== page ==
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Pulse Measurement

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Or you can wear a heart rate monitor during exercise so you do not have to take your pulse. A heart rate monitor shows your pulse rate continuously, so you see how exercise changes your heart rate.

To check your heart rate while exercising:

  1. After exercising for about 10 minutes, stop and take your pulse.
    • Measure your heart rate by placing two fingers gently against your wrist (don't use your thumb). If it is hard to feel the pulse in your wrist, find the artery in your neck that is just to either side of the windpipe. Press gently.
    • Count the beats for 15 seconds. Multiply the number of beats by 4. This is your beats per minute.
  2. Make changes in how hard you exercise so that your heart rate stays within the range of your target heart rate.

Target heart rate is only a guide. Everyone is different, so pay attention to how you feel, how hard you are breathing, how fast your heart is beating, and how much you feel the exertion in your muscles.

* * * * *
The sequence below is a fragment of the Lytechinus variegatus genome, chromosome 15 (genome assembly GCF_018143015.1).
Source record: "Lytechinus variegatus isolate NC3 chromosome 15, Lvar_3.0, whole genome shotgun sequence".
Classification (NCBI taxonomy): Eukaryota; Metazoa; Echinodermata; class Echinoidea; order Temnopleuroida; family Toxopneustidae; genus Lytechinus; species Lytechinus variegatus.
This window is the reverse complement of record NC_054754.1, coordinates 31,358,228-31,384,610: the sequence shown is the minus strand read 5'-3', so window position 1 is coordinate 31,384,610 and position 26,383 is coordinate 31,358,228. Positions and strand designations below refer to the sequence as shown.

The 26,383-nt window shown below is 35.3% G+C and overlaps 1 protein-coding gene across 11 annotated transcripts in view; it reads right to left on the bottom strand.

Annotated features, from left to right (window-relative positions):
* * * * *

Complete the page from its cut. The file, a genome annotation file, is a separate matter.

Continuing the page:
What Affects the Test

You may not be able to feel your pulse or count your pulse correctly if you:

  • Have decreased sensation in your fingers.
  • Are not using the right amount of pressure. Too much pressure can slow the heart rate, and too little pressure can cause you to miss some beats.
  • Are trying to take your pulse in an area that is covered by too much muscle or fat.
  • Are using your thumb to take your pulse. Your thumb has its own pulse, which will interfere with your counting.
  • Are moving too much while trying to take your pulse.

What To Think About

Many people take their pulse during or right after exercise, to check their heart rate and to find out if they are exercising at a healthy pace. Your heart rate (pulse) during and after exercise will be higher than your resting heart rate.

Call your doctor if your heart rate does not come down within a few minutes after you have stopped exercising.

As you continue to exercise regularly, your heart rate will not rise as high as it once did with the same amount of effort. This is a sign that you are becoming more fit. To learn more, see the topic Fitness.

WebMD Medical Reference from Healthwise

Last Updated: March 26, 2012
This information is not intended to replace the advice of a doctor. Healthwise disclaims any liability for the decisions you make based on this information.

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